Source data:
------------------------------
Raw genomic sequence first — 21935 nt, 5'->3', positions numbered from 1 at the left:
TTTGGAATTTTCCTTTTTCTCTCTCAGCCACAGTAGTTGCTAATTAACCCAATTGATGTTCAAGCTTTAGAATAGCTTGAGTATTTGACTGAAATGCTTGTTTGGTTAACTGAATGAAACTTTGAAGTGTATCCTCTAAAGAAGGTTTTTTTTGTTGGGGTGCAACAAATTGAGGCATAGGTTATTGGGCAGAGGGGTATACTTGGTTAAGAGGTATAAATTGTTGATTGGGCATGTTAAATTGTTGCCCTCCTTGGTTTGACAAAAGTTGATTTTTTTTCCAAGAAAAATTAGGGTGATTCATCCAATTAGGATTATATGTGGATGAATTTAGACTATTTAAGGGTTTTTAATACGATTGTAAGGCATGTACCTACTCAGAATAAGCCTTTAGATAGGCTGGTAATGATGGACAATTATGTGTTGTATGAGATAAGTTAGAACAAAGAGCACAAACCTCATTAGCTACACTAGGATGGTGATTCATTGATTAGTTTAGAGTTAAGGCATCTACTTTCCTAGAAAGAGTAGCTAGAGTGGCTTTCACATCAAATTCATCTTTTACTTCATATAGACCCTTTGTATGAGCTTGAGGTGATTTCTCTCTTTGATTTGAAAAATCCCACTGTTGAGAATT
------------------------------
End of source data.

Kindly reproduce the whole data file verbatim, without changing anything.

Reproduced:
Raw genomic sequence first — 21935 nt, 5'->3', positions numbered from 1 at the left:
TTTGGAATTTTCCTTTTTCTCTCTCAGCCACAGTAGTTGCTAATTAACCCAATTGATGTTCAAGCTTTAGAATAGCTTGAGTATTTGACTGAAATGCTTGTTTGGTTAACTGAATGAAACTTTGAAGTGTATCCTCTAAAGAAGGTTTTTTTTGTTGGGGTGCAACAAATTGAGGCATAGGTTATTGGGCAGAGGGGTATACTTGGTTAAGAGGTATAAATTGTTGATTGGGCATGTTAAATTGTTGCCCTCCTTGGTTTGACAAAAGTTGATTTTTTTTCCAAGAAAAATTAGGGTGATTCATCCAATTAGGATTATATGTGGATGAATTTAGACTATTTAAGGGTTTTTAATACGATTGTAAGGCATGTACCTACTCAGAATAAGCCTTTAGATAGGCTGGTAATGATGGACAATTATGTGTTGTATGAGATAAGTTAGAACAAAGAGCACAAACCTCATTAGCTACACTAGGATGGTGATTCATTGATTAGTTTAGAGTTAAGGCATCTACTTTCCTAGAAAGAGTAGCTAGAGTGGCTTTCACATCAAATTCATCTTTTACTTCATATAGACCCTTTGTATGAGCTTGAGGTGATTTCTCTCTTTGATTTGAAAAATCCCACTGTTGAGAATT